Madison Bumgarner is, to borrow Jeff Garlin’s phrase, a bowlful of awesome, and I want to be sure that nothing I write here detracts from that. He’s having a postseason for the ages, and he was all kinds of wonderful during the regular season too, and if every player in this World Series was dispersed into an expansion draft Bumgarner would be my first pick just ahead of Buster Posey. The guy has made four World Series starts and allowed one stinking run, one, and that was when he left a pitch up to Royals catcher Salvador Perez with the Giants up 7-0.
Bumgarner is just breathtakingly good, and nothing the Kansas City Royals could have done on Sunday would have made much difference.
That said: The Royals might have done SOMETHING.
Sunday, Bumgarner pitched one of the greatest games in World Series history. He threw a complete game shutout, gave up four hits, struck out eight, didn’t walk a batter. That was a Game Score of 87 — going back forty years, only Randy Johnson’s three-hit, eleven strikeout masterpiece against the Yankees in Game 2 of the 2000 World Series scored higher. Go back more than forty years, and you are in the realm of Gibson and Drysdale and Koufax.
Why was Bumgarner that good? Well, of course, he was that good because he IS that good, because he’s 6-foot-5, hides the ball well, throws in the low 90s, has a nasty little cutting slider, freaks out runners with his pickoff move and throws from a hard angle so that lefties can’t touch him. He also seems to enjoy pitching in big games. He also hits. You know all those things we said about the awesomeness of the Royals bullpen. They are every bit as true about Maddy Bumgarner.
— Wisconsin named its capital after the guy.
— When a tree falls in the forest and no one is around, it is so the tree can avoid Madison Bumgarner.
— Real Rob Lowe is the “don’t be this me” version of Madison Bumgarner.
But let’s look at Sunday’s game from the other team’s angle.
The Kansas City Royals finished ninth in the American League in runs scored. They finished dead last in home runs.
The game was played in San Francisco, one of the best pitchers parks in the game and, therefore, one of the worst hitting parks. The game was played with NL rules, meaning the Royals could not use one of the best right-handed hitters, Billy Butler, as the designated hitter.
The Royals leadoff hitter was Alicides Escobar. Against power pitchers, Escobar for his career is a .234 lifetime hitter.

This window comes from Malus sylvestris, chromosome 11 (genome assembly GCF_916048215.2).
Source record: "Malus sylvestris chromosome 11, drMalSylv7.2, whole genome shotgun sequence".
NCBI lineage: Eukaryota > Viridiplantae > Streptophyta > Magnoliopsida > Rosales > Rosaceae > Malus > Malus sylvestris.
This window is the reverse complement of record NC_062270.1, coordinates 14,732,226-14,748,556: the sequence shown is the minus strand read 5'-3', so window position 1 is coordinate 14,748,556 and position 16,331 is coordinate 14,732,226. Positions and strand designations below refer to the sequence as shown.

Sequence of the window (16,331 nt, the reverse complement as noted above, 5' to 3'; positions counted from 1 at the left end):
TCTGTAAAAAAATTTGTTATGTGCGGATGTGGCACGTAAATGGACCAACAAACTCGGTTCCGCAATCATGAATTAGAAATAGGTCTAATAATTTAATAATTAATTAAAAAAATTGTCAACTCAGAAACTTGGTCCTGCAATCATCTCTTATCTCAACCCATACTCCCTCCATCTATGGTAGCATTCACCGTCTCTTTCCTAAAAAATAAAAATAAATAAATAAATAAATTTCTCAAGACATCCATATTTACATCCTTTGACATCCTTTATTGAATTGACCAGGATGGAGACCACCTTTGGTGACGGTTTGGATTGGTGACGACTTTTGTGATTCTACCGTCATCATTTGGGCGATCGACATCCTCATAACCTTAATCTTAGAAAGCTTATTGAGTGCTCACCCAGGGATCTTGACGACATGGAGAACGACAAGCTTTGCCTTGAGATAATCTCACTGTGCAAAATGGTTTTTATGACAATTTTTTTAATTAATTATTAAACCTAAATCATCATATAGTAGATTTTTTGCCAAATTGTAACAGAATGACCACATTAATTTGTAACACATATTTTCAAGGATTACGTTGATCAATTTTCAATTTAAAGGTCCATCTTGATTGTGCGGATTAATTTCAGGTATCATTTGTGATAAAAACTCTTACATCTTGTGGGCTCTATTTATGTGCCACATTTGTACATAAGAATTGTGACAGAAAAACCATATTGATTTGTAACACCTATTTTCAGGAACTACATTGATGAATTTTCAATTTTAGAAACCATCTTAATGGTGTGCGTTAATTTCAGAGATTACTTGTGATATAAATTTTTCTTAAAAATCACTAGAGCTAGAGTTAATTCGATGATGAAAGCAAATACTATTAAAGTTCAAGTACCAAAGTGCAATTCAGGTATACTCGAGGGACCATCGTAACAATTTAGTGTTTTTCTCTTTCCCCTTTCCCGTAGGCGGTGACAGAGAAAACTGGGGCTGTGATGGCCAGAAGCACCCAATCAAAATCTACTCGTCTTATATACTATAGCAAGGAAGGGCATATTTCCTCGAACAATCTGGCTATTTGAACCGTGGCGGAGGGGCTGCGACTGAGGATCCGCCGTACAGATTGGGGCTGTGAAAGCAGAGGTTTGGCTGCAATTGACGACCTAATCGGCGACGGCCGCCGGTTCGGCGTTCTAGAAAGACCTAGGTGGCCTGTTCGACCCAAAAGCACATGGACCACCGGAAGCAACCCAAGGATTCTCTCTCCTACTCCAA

The Royals No. 2 hitter, and their best hitter, was Alex Gordon. He’s left-handed. Bumgarner destroys left-handers.
The Royals No. 3 hitter, Lorenzo Cain, hit five home runs this year.
The Royals cleanup hitter, Eric Hosmer, is left-handed. Bumgarner destroys left-handers.
The Royals No. 5 hitter, Salvador Perez, has started and caught every single Royals game since August 24. He his hitting .196 in the postseason and .235 for the last two months. I don’t want to say the guy’s tired but from some camera angles you could actually see the Zzzzzz’s over his head.
The Royals No. 6 hitter, Mike Moustakas, is a lefty who has hit less than .200 against left-handed pitchers the last two years. And Bumgarner destroys lefties.
The Royals No. 7 hitter, Omar Infante, has been battling injuries all season and had a 76 OPS+ this year.
The Royals No. 8 hitter, Jarrod Dyson, is a lefty hitting .209 against lefties for his career. And, yet again, Bumgarner destroys all lefties.
The Royals No. 9 hitter was the pitcher because this was a National League park.
Now you tell me: What chance did the Royals have of scoring a run on Madison Bumgarner? What possible series of events could have happened to make it happen? Their best hope was that the Top 4 hitters would somehow put a rally together, but that wasn’t a great hope. I guess Salvy could have run into another high pitch. Roy Hobbs could have shown up. But, when you consider the lefty-lefty thing, the Royals essentially had three pitchers hitting in the lineup: Moustakas, Dyson and, well, the pitcher. That means, basically, no chance.
There was always the hope that Ned Yost would use the righties on his bench — the good-against-lefties Billy Butler and onetime lefty hammer Josh Willingham — judiciously and in prime spots. But that did not happen. I don’t think there’s much point in nitpicking Yost anymore, but it is worth pointing out that Butler led off an inning which was a waste. It is worth pointing out that Willingham (with a career .486 slugging percentage against lefties) did not get to the plate but Jayson Nix (a lifetime .212 hitter who did not have a single hit for the Royals this year) did get to the plate.
It is also worth pointing out that the Royals did not put righty middle infielder and former No. 1 pick Christian Colon on the roster but did put Terrance Gore, who is really, really fast and literally cannot be put into the game as a hitter or a defender.
Madison Bumgarner was remarkable on Sunday. He was remarkable in Game 1. He has been remarkable this whole postseason. But the Royals went into Sunday’s game with a few pea shooters and a handful of spitballs. They did not play to win. They did not play the infield in when a run was at stake, they did not pinch-hit when they had the rare man in scoring position.
They did act like they had no chance in the world. In the end, that was exactly right.